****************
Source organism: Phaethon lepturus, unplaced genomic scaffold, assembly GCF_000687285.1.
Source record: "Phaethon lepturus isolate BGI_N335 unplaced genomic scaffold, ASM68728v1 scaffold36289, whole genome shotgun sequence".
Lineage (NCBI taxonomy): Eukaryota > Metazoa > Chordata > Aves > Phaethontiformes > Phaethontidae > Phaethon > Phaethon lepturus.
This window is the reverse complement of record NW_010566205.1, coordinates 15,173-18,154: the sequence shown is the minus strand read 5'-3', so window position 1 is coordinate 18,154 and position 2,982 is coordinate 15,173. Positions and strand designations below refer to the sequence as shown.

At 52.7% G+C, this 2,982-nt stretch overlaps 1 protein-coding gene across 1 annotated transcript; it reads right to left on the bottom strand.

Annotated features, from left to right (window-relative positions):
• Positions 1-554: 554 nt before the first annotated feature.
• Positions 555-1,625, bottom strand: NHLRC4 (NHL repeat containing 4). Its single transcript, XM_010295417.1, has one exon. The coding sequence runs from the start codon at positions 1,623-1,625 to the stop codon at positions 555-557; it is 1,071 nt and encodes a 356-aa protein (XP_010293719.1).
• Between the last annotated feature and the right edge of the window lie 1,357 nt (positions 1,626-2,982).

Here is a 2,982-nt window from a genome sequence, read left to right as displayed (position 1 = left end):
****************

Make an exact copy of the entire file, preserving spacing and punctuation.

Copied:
Source organism: Phaethon lepturus, unplaced genomic scaffold, assembly GCF_000687285.1.
Source record: "Phaethon lepturus isolate BGI_N335 unplaced genomic scaffold, ASM68728v1 scaffold36289, whole genome shotgun sequence".
Lineage (NCBI taxonomy): Eukaryota > Metazoa > Chordata > Aves > Phaethontiformes > Phaethontidae > Phaethon > Phaethon lepturus.
This window is the reverse complement of record NW_010566205.1, coordinates 15,173-18,154: the sequence shown is the minus strand read 5'-3', so window position 1 is coordinate 18,154 and position 2,982 is coordinate 15,173. Positions and strand designations below refer to the sequence as shown.

At 52.7% G+C, this 2,982-nt stretch overlaps 1 protein-coding gene across 1 annotated transcript; it reads right to left on the bottom strand.

Annotated features, from left to right (window-relative positions):
• Positions 1-554: 554 nt before the first annotated feature.
• Positions 555-1,625, bottom strand: NHLRC4 (NHL repeat containing 4). Its single transcript, XM_010295417.1, has one exon. The coding sequence runs from the start codon at positions 1,623-1,625 to the stop codon at positions 555-557; it is 1,071 nt and encodes a 356-aa protein (XP_010293719.1).
• Between the last annotated feature and the right edge of the window lie 1,357 nt (positions 1,626-2,982).

Here is a 2,982-nt window from a genome sequence, read left to right as displayed (position 1 = left end):